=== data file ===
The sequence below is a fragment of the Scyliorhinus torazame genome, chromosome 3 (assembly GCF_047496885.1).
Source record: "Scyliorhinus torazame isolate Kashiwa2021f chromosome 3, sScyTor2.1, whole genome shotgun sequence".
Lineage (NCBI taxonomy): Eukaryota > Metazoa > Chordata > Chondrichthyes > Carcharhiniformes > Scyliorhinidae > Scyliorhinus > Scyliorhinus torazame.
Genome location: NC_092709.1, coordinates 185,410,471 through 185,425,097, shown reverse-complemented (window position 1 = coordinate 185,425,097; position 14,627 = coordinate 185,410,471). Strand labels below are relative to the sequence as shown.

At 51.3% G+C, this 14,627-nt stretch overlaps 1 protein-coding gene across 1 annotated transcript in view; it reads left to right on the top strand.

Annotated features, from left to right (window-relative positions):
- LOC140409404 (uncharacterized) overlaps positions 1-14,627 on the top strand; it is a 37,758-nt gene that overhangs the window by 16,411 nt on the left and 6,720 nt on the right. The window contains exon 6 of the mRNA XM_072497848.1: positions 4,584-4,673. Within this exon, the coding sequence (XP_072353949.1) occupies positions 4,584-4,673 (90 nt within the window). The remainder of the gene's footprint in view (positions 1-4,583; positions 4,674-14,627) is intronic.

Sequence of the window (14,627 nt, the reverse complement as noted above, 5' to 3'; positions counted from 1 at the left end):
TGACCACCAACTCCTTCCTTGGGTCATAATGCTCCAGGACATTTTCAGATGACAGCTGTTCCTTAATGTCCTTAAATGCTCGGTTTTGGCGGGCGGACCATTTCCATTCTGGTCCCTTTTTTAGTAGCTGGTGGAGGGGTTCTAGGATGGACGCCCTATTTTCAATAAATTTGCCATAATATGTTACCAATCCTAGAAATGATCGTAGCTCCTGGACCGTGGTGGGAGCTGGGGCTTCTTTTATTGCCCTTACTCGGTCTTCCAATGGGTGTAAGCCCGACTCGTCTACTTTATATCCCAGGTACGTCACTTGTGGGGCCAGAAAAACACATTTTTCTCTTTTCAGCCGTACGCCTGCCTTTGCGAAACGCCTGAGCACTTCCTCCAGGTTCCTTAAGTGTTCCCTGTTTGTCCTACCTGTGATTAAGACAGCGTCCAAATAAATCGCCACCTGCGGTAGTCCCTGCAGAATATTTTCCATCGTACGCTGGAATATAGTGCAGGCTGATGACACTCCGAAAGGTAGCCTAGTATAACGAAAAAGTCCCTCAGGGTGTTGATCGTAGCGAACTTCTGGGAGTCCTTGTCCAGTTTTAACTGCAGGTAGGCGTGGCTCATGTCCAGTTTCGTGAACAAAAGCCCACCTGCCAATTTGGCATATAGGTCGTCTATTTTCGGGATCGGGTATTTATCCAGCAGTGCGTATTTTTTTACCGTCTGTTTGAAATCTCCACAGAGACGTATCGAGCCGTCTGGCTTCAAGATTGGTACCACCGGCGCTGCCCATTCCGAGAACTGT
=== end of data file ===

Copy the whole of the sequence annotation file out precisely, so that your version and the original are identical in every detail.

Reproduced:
The sequence below is a fragment of the Scyliorhinus torazame genome, chromosome 3 (assembly GCF_047496885.1).
Source record: "Scyliorhinus torazame isolate Kashiwa2021f chromosome 3, sScyTor2.1, whole genome shotgun sequence".
Lineage (NCBI taxonomy): Eukaryota > Metazoa > Chordata > Chondrichthyes > Carcharhiniformes > Scyliorhinidae > Scyliorhinus > Scyliorhinus torazame.
Genome location: NC_092709.1, coordinates 185,410,471 through 185,425,097, shown reverse-complemented (window position 1 = coordinate 185,425,097; position 14,627 = coordinate 185,410,471). Strand labels below are relative to the sequence as shown.

At 51.3% G+C, this 14,627-nt stretch overlaps 1 protein-coding gene across 1 annotated transcript in view; it reads left to right on the top strand.

Annotated features, from left to right (window-relative positions):
- LOC140409404 (uncharacterized) overlaps positions 1-14,627 on the top strand; it is a 37,758-nt gene that overhangs the window by 16,411 nt on the left and 6,720 nt on the right. The window contains exon 6 of the mRNA XM_072497848.1: positions 4,584-4,673. Within this exon, the coding sequence (XP_072353949.1) occupies positions 4,584-4,673 (90 nt within the window). The remainder of the gene's footprint in view (positions 1-4,583; positions 4,674-14,627) is intronic.

Sequence of the window (14,627 nt, the reverse complement as noted above, 5' to 3'; positions counted from 1 at the left end):
TGACCACCAACTCCTTCCTTGGGTCATAATGCTCCAGGACATTTTCAGATGACAGCTGTTCCTTAATGTCCTTAAATGCTCGGTTTTGGCGGGCGGACCATTTCCATTCTGGTCCCTTTTTTAGTAGCTGGTGGAGGGGTTCTAGGATGGACGCCCTATTTTCAATAAATTTGCCATAATATGTTACCAATCCTAGAAATGATCGTAGCTCCTGGACCGTGGTGGGAGCTGGGGCTTCTTTTATTGCCCTTACTCGGTCTTCCAATGGGTGTAAGCCCGACTCGTCTACTTTATATCCCAGGTACGTCACTTGTGGGGCCAGAAAAACACATTTTTCTCTTTTCAGCCGTACGCCTGCCTTTGCGAAACGCCTGAGCACTTCCTCCAGGTTCCTTAAGTGTTCCCTGTTTGTCCTACCTGTGATTAAGACAGCGTCCAAATAAATCGCCACCTGCGGTAGTCCCTGCAGAATATTTTCCATCGTACGCTGGAATATAGTGCAGGCTGATGACACTCCGAAAGGTAGCCTAGTATAACGAAAAAGTCCCTCAGGGTGTTGATCGTAGCGAACTTCTGGGAGTCCTTGTCCAGTTTTAACTGCAGGTAGGCGTGGCTCATGTCCAGTTTCGTGAACAAAAGCCCACCTGCCAATTTGGCATATAGGTCGTCTATTTTCGGGATCGGGTATTTATCCAGCAGTGCGTATTTTTTTACCGTCTGTTTGAAATCTCCACAGAGACGTATCGAGCCGTCTGGCTTCAAGATTGGTACCACCGGCGCTGCCCATTCCGAGAACTGT